Our eldest once said ‘I am done’ when he initially was thinking about going in College (he just wanted to experience College as a non-athlete). He ended up being recruited and had a great time playing in College and is now living in LA with 2 other College teammates. Funny how life goes. Maybe your boy will miss playing and end up coming back and playing for the H.S. Good luck to him!

  3. They all finish at some point, right? It’s just a matter of when. Besides, Joseph and the Amazing Technicolor Dreamcoat has some great tunes. ;o)

  4. Chris Gibbons says:

    This is almost exactly my story. High school captain, traveling team, etc… and I left the game when I was 17 because of lack of a lack of passion and focused on music instead. I was better at those than I was at soccer, and they made me happy, broadened my world, and gave me access to experiences that soccer (at my skill level) never could have. The happy ending came when I started really missing the game in my 20s, met some friends who I could go to Fado with at 8am on a Sunday and watch Liverpool (I’m looking at you, Adam Cann), found a new club team to play on (and you, Mike Servedio), and figured out how to do all of that on my terms. My greatest soccer memories have happened AFTER my 30th birthday. So… all of that to say, who knows what the future holds for a clearly talented kid!

  5. Thanks for this article. Aren’t there yet but I can see the end in sight for my son (who won’t play beyond high school) and daughter (finding more passion in other sports).

    Best of luck to your son. He’s very lucky to have such an awesome stage mom.

  6. Scott of Nazareth says:

    Thanks for sharing Staci! Haven’t reached the HS level yet, but getting there slowly. I’ve always said from the beginning that they play for themselves and their teammates, not their parents – no matter how much we love it. So long as they love the game and want to do it, I’ll happily pay the costs in time, energy and money.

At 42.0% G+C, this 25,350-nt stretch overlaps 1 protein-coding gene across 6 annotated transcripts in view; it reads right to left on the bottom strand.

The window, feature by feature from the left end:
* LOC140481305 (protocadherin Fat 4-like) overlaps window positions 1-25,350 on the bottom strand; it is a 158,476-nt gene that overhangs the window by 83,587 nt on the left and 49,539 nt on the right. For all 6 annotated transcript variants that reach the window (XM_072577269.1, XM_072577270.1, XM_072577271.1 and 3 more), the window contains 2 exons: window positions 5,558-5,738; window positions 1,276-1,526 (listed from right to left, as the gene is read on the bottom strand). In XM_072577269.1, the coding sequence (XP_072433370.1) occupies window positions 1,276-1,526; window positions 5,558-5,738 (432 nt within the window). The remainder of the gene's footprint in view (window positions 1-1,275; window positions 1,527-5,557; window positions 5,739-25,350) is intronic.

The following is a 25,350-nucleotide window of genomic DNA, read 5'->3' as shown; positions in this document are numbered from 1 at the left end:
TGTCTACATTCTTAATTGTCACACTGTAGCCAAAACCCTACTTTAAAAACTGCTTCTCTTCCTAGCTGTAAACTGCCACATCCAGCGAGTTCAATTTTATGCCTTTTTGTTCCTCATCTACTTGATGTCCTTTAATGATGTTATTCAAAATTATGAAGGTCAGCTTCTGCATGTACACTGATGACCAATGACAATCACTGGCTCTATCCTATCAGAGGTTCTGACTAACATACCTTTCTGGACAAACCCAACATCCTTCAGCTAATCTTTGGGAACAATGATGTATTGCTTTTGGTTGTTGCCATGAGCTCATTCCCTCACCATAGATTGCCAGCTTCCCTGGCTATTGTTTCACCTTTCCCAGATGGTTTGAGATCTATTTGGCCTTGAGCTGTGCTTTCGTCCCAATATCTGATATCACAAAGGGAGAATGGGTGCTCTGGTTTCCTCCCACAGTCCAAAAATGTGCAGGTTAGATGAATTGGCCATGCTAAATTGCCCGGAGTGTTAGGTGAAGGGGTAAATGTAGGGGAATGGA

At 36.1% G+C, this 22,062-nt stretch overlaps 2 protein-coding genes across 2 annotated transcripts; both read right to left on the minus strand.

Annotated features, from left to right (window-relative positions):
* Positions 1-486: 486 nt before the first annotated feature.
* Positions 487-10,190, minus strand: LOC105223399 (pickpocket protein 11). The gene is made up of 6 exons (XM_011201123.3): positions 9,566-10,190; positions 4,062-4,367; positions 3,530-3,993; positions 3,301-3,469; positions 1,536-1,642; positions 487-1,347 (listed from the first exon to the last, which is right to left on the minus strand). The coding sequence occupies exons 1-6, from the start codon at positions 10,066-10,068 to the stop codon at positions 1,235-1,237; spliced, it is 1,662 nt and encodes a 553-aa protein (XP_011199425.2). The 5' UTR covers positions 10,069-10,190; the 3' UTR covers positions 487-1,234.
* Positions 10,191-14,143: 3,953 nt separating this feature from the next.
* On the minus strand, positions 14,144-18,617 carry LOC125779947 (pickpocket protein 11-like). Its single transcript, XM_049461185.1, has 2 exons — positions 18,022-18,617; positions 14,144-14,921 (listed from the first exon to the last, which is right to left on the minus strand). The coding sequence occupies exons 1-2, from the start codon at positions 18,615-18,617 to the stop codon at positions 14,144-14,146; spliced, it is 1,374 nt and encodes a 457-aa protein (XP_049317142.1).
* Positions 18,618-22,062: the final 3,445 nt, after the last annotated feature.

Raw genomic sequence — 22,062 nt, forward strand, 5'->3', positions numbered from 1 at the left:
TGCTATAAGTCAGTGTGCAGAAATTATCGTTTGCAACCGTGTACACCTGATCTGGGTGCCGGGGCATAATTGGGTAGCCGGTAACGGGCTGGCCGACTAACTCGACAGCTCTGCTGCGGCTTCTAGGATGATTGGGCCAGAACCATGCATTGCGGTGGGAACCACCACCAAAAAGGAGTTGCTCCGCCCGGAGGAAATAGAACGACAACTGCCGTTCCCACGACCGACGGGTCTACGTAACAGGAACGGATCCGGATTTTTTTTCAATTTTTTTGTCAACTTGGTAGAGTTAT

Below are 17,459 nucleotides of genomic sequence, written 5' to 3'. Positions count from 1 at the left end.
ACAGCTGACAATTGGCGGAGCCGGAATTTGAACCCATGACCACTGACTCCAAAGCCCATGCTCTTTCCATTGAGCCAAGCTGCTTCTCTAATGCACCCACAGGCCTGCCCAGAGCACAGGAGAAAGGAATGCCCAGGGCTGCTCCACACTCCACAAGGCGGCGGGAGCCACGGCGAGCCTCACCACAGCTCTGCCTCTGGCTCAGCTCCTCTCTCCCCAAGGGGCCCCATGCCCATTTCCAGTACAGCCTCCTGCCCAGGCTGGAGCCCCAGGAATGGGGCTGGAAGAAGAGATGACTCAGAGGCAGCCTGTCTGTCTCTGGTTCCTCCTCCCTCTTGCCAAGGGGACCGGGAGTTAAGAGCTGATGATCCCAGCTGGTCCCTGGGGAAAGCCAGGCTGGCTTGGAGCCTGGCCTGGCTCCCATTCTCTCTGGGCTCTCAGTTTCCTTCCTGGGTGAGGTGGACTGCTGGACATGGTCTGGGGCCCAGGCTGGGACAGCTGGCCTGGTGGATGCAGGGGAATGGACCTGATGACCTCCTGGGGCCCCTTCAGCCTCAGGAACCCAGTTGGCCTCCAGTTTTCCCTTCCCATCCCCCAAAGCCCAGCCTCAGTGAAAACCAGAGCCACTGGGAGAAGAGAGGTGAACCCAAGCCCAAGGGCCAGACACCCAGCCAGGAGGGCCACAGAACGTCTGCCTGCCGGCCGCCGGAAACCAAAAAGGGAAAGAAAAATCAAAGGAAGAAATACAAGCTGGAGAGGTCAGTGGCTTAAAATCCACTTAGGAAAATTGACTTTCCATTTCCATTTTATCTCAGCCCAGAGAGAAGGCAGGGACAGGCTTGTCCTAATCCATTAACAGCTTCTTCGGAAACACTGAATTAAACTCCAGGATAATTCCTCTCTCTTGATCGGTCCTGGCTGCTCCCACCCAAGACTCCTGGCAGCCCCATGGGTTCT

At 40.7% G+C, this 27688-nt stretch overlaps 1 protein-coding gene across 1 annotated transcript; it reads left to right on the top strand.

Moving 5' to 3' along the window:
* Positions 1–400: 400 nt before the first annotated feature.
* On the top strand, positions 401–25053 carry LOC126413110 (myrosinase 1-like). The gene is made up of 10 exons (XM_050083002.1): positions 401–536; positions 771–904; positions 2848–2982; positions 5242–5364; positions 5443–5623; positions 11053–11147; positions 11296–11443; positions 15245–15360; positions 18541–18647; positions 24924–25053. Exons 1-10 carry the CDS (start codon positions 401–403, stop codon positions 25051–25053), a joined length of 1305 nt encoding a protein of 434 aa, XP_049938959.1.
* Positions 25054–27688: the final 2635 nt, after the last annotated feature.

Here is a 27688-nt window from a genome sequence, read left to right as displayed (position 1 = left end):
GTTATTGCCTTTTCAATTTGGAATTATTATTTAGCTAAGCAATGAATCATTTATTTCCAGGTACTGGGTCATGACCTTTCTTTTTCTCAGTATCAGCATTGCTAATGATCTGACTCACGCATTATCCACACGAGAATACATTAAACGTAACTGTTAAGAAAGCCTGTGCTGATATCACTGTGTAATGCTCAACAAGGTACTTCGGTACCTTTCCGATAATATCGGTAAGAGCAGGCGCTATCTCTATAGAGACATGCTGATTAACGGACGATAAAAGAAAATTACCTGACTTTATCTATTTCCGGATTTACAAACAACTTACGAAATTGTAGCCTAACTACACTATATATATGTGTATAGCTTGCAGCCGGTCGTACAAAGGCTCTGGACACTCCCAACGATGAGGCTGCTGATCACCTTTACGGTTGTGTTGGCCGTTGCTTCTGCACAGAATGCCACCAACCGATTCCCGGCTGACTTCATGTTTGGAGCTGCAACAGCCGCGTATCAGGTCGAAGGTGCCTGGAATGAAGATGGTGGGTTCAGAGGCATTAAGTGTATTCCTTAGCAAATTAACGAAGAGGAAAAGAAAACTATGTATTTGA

When they start thinking soccer/basketball is a chore for them, its time to invest that time/energy and money elsewhere – like new golf clubs and/or high end liquor!

  7. Just Rob f/k/a Rob127 says:

    Staci, I feel your pain. My daughter played from 5 years old through her freshman year in college. Our family trudged through the most rural areas of PA and NJ to get to games and cheer her on. Sometimes multi game tournaments standing on the sideline in rain or snow. I’ve squinted at my computer while watching her college games on a crappy live feed. I’ve yelled, danced, cried and loved it all. She was always one of the smallest on the pitch and I’ve watched her grow from a timid little girl to a proud athlete who backed down from no one. During the summer after her freshman year, we had the talk. We were also in the car when she told me she thought that between practice and games she was missing out on too much of the college experience. I told her how I supported her decision and didn’t let her see how my heart was breaking a little. If it helps you, know that I took solace in the fact that she wasn’t quitting, she was growing, evolving. She graduated and moved half way across the country but still follows the Union with me. I look back on those years of playing fondly, from just running after the ball at 5 to learning the rules and strategies and all the blood, sweat, tears, and Dr visits that came later. I think soccer, along with a little help from me, helped mold and shape her into the confident, accomplished, forthright young woman she is today. I wouldn’t change our soccer experience for the world.